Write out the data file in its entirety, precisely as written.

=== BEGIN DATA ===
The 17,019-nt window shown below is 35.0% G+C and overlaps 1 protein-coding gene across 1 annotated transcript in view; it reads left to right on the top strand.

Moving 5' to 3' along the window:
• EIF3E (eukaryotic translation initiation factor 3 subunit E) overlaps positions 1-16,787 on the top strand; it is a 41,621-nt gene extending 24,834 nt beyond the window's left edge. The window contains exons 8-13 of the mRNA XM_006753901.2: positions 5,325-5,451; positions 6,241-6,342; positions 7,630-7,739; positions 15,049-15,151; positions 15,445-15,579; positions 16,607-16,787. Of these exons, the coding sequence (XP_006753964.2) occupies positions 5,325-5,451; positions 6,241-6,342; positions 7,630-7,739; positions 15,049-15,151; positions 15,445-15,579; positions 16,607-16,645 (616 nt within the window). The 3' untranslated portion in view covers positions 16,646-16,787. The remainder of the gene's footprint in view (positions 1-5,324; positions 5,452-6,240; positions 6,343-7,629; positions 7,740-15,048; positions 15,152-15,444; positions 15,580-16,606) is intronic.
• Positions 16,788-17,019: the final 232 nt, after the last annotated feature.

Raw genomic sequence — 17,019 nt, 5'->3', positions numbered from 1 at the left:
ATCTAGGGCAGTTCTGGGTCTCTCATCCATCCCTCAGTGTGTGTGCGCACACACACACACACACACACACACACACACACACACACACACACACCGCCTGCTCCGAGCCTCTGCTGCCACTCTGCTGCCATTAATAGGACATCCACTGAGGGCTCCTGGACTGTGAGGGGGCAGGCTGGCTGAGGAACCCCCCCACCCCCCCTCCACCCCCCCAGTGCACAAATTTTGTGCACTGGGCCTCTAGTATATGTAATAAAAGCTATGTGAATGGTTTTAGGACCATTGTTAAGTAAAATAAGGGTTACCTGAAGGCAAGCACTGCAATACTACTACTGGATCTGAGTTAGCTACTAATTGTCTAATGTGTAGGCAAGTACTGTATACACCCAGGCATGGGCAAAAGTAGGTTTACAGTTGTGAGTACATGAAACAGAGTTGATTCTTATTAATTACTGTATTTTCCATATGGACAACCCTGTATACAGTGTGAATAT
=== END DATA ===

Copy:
The 17,019-nt window shown below is 35.0% G+C and overlaps 1 protein-coding gene across 1 annotated transcript in view; it reads left to right on the top strand.

Moving 5' to 3' along the window:
• EIF3E (eukaryotic translation initiation factor 3 subunit E) overlaps positions 1-16,787 on the top strand; it is a 41,621-nt gene extending 24,834 nt beyond the window's left edge. The window contains exons 8-13 of the mRNA XM_006753901.2: positions 5,325-5,451; positions 6,241-6,342; positions 7,630-7,739; positions 15,049-15,151; positions 15,445-15,579; positions 16,607-16,787. Of these exons, the coding sequence (XP_006753964.2) occupies positions 5,325-5,451; positions 6,241-6,342; positions 7,630-7,739; positions 15,049-15,151; positions 15,445-15,579; positions 16,607-16,645 (616 nt within the window). The 3' untranslated portion in view covers positions 16,646-16,787. The remainder of the gene's footprint in view (positions 1-5,324; positions 5,452-6,240; positions 6,343-7,629; positions 7,740-15,048; positions 15,152-15,444; positions 15,580-16,606) is intronic.
• Positions 16,788-17,019: the final 232 nt, after the last annotated feature.

Raw genomic sequence — 17,019 nt, 5'->3', positions numbered from 1 at the left:
ATCTAGGGCAGTTCTGGGTCTCTCATCCATCCCTCAGTGTGTGTGCGCACACACACACACACACACACACACACACACACACACACACACACACCGCCTGCTCCGAGCCTCTGCTGCCACTCTGCTGCCATTAATAGGACATCCACTGAGGGCTCCTGGACTGTGAGGGGGCAGGCTGGCTGAGGAACCCCCCCACCCCCCCTCCACCCCCCCAGTGCACAAATTTTGTGCACTGGGCCTCTAGTATATGTAATAAAAGCTATGTGAATGGTTTTAGGACCATTGTTAAGTAAAATAAGGGTTACCTGAAGGCAAGCACTGCAATACTACTACTGGATCTGAGTTAGCTACTAATTGTCTAATGTGTAGGCAAGTACTGTATACACCCAGGCATGGGCAAAAGTAGGTTTACAGTTGTGAGTACATGAAACAGAGTTGATTCTTATTAATTACTGTATTTTCCATATGGACAACCCTGTATACAGTGTGAATAT